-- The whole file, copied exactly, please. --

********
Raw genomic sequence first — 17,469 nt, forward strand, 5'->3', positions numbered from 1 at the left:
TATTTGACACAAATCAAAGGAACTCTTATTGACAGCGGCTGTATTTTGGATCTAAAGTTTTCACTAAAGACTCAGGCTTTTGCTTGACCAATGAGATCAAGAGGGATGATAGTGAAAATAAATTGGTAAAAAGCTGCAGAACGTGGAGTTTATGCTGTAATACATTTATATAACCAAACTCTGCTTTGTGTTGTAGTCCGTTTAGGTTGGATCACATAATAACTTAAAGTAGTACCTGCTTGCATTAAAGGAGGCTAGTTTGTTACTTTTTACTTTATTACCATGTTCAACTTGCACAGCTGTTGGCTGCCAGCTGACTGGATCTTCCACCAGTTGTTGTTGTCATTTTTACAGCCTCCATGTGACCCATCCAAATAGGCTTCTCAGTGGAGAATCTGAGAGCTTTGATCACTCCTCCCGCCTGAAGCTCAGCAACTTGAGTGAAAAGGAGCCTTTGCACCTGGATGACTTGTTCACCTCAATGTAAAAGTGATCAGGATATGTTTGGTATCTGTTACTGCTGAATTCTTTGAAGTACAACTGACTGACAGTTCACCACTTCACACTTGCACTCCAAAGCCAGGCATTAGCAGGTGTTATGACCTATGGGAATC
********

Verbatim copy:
Raw genomic sequence first — 17,469 nt, forward strand, 5'->3', positions numbered from 1 at the left:
TATTTGACACAAATCAAAGGAACTCTTATTGACAGCGGCTGTATTTTGGATCTAAAGTTTTCACTAAAGACTCAGGCTTTTGCTTGACCAATGAGATCAAGAGGGATGATAGTGAAAATAAATTGGTAAAAAGCTGCAGAACGTGGAGTTTATGCTGTAATACATTTATATAACCAAACTCTGCTTTGTGTTGTAGTCCGTTTAGGTTGGATCACATAATAACTTAAAGTAGTACCTGCTTGCATTAAAGGAGGCTAGTTTGTTACTTTTTACTTTATTACCATGTTCAACTTGCACAGCTGTTGGCTGCCAGCTGACTGGATCTTCCACCAGTTGTTGTTGTCATTTTTACAGCCTCCATGTGACCCATCCAAATAGGCTTCTCAGTGGAGAATCTGAGAGCTTTGATCACTCCTCCCGCCTGAAGCTCAGCAACTTGAGTGAAAAGGAGCCTTTGCACCTGGATGACTTGTTCACCTCAATGTAAAAGTGATCAGGATATGTTTGGTATCTGTTACTGCTGAATTCTTTGAAGTACAACTGACTGACAGTTCACCACTTCACACTTGCACTCCAAAGCCAGGCATTAGCAGGTGTTATGACCTATGGGAATC